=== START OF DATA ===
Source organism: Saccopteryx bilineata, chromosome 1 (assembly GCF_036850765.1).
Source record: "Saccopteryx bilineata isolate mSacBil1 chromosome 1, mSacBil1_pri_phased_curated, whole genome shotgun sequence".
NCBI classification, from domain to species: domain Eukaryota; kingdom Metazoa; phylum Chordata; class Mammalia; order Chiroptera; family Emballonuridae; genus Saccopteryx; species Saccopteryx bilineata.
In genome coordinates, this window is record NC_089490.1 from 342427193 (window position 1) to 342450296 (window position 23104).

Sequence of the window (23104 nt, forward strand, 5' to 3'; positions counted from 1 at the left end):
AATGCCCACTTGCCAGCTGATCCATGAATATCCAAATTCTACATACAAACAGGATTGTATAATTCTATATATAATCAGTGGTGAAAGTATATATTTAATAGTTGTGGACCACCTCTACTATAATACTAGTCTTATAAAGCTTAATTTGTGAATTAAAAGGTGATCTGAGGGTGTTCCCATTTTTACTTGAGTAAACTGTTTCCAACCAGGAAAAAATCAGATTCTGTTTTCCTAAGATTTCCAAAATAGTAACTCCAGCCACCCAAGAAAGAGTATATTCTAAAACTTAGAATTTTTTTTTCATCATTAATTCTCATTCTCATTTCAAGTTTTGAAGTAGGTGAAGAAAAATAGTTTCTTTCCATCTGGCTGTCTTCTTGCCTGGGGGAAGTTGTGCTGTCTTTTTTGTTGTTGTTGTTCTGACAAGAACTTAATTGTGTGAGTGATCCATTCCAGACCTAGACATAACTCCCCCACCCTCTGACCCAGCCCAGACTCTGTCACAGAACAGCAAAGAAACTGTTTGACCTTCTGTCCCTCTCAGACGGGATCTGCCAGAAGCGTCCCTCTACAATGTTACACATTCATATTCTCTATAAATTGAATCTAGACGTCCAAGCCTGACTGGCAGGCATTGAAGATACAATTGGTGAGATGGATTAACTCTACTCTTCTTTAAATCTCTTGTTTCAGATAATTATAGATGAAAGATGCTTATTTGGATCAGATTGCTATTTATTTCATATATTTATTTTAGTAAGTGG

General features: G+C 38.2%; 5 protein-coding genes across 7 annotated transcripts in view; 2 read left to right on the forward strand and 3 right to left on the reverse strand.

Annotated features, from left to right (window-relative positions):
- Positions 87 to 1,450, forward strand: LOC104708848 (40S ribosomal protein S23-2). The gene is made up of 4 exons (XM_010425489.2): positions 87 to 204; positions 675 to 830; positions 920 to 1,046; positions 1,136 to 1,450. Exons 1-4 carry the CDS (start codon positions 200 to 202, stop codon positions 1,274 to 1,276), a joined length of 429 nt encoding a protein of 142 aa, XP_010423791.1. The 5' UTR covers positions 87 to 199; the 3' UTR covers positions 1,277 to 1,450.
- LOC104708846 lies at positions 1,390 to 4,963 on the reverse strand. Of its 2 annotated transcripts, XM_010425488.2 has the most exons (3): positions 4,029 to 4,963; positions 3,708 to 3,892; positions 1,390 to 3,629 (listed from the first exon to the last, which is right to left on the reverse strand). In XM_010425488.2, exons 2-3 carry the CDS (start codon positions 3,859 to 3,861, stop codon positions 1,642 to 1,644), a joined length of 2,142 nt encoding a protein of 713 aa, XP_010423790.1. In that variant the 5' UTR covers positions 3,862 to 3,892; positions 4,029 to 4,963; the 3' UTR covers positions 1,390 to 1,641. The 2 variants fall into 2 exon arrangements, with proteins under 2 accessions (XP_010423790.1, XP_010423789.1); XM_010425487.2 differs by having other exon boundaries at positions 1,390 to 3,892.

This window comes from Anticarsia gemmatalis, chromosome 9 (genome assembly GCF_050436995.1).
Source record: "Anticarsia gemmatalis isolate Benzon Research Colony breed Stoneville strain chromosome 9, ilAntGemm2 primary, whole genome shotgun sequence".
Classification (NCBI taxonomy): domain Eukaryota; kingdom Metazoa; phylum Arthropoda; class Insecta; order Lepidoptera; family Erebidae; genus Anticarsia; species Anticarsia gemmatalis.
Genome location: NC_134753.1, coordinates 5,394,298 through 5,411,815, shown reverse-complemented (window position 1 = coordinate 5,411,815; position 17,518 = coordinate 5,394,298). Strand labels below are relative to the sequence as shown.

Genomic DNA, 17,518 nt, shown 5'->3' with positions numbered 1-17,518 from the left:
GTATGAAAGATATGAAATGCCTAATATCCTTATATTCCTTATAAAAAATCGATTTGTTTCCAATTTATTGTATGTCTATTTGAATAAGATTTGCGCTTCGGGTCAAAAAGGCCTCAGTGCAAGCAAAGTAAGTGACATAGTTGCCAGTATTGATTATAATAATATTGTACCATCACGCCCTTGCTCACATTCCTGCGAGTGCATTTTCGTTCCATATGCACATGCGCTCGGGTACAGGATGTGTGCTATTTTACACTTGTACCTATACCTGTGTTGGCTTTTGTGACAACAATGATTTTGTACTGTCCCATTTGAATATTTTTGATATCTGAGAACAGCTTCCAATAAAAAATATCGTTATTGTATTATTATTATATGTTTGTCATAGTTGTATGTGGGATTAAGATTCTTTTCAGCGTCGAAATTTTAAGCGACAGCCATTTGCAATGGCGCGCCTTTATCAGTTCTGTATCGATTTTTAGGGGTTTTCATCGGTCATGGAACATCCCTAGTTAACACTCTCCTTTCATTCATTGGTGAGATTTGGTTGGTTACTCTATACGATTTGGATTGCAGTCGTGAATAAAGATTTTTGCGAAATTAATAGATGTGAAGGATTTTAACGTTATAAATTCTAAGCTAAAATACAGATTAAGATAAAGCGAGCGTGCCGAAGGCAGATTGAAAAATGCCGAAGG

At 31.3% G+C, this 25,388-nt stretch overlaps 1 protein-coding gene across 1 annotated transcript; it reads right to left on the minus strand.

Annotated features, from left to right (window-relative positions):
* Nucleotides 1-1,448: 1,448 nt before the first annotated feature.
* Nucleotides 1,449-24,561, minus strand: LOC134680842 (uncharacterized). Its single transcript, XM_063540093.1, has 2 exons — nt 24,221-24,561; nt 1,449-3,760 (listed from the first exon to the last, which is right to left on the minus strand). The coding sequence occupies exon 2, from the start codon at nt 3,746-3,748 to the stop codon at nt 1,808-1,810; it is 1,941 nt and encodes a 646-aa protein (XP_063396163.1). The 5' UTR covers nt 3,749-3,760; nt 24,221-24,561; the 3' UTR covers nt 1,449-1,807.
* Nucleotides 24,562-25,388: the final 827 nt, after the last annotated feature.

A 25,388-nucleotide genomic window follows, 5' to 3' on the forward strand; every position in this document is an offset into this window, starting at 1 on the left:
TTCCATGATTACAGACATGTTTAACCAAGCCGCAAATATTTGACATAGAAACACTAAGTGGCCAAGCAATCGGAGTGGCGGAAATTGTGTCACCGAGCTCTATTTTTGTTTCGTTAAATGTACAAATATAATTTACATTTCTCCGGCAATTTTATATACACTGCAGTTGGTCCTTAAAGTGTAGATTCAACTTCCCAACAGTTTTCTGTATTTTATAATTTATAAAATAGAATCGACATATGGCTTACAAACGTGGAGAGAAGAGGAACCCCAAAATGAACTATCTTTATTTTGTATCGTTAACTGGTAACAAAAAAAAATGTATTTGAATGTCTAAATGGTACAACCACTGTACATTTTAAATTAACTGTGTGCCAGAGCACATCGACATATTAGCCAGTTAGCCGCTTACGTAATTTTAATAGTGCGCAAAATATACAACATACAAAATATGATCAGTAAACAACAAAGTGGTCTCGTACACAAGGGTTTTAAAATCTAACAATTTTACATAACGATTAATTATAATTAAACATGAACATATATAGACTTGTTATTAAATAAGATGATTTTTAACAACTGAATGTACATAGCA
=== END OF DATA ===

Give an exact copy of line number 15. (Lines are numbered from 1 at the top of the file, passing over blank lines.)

Genomic DNA, 17,518 nt, shown 5'->3' with positions numbered 1-17,518 from the left: